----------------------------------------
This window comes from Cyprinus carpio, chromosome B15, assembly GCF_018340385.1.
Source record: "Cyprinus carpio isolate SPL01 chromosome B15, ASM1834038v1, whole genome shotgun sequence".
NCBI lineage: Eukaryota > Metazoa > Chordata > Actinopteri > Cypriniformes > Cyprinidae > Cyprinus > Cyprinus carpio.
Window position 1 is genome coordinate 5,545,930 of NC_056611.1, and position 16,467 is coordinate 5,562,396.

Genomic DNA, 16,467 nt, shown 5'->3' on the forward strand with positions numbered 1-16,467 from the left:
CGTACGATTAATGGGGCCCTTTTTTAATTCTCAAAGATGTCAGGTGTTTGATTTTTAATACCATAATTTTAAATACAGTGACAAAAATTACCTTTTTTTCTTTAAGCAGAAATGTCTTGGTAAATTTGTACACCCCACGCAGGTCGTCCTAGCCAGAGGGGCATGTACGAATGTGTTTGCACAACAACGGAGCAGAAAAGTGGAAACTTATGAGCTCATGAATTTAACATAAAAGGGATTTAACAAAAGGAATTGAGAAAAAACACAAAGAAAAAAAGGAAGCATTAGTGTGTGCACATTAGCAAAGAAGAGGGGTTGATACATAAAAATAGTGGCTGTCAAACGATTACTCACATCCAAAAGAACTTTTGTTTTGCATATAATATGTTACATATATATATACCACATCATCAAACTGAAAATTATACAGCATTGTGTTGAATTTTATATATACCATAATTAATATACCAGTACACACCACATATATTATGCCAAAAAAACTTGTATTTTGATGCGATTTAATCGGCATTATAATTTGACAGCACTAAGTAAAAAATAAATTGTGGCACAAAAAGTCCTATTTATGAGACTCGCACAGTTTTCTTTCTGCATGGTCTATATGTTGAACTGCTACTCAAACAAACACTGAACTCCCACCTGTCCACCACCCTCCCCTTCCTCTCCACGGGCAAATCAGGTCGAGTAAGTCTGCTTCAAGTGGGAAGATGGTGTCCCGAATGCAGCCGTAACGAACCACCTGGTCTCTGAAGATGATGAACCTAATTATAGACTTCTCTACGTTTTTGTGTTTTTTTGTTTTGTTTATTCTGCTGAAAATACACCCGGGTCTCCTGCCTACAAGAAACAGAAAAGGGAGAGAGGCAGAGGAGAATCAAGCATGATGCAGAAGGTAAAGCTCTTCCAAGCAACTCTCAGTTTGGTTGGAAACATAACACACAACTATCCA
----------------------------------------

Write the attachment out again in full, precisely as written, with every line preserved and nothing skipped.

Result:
This window comes from Cyprinus carpio, chromosome B15, assembly GCF_018340385.1.
Source record: "Cyprinus carpio isolate SPL01 chromosome B15, ASM1834038v1, whole genome shotgun sequence".
NCBI lineage: Eukaryota > Metazoa > Chordata > Actinopteri > Cypriniformes > Cyprinidae > Cyprinus > Cyprinus carpio.
Window position 1 is genome coordinate 5,545,930 of NC_056611.1, and position 16,467 is coordinate 5,562,396.

Genomic DNA, 16,467 nt, shown 5'->3' on the forward strand with positions numbered 1-16,467 from the left:
CGTACGATTAATGGGGCCCTTTTTTAATTCTCAAAGATGTCAGGTGTTTGATTTTTAATACCATAATTTTAAATACAGTGACAAAAATTACCTTTTTTTCTTTAAGCAGAAATGTCTTGGTAAATTTGTACACCCCACGCAGGTCGTCCTAGCCAGAGGGGCATGTACGAATGTGTTTGCACAACAACGGAGCAGAAAAGTGGAAACTTATGAGCTCATGAATTTAACATAAAAGGGATTTAACAAAAGGAATTGAGAAAAAACACAAAGAAAAAAAGGAAGCATTAGTGTGTGCACATTAGCAAAGAAGAGGGGTTGATACATAAAAATAGTGGCTGTCAAACGATTACTCACATCCAAAAGAACTTTTGTTTTGCATATAATATGTTACATATATATATACCACATCATCAAACTGAAAATTATACAGCATTGTGTTGAATTTTATATATACCATAATTAATATACCAGTACACACCACATATATTATGCCAAAAAAACTTGTATTTTGATGCGATTTAATCGGCATTATAATTTGACAGCACTAAGTAAAAAATAAATTGTGGCACAAAAAGTCCTATTTATGAGACTCGCACAGTTTTCTTTCTGCATGGTCTATATGTTGAACTGCTACTCAAACAAACACTGAACTCCCACCTGTCCACCACCCTCCCCTTCCTCTCCACGGGCAAATCAGGTCGAGTAAGTCTGCTTCAAGTGGGAAGATGGTGTCCCGAATGCAGCCGTAACGAACCACCTGGTCTCTGAAGATGATGAACCTAATTATAGACTTCTCTACGTTTTTGTGTTTTTTTGTTTTGTTTATTCTGCTGAAAATACACCCGGGTCTCCTGCCTACAAGAAACAGAAAAGGGAGAGAGGCAGAGGAGAATCAAGCATGATGCAGAAGGTAAAGCTCTTCCAAGCAACTCTCAGTTTGGTTGGAAACATAACACACAACTATCCA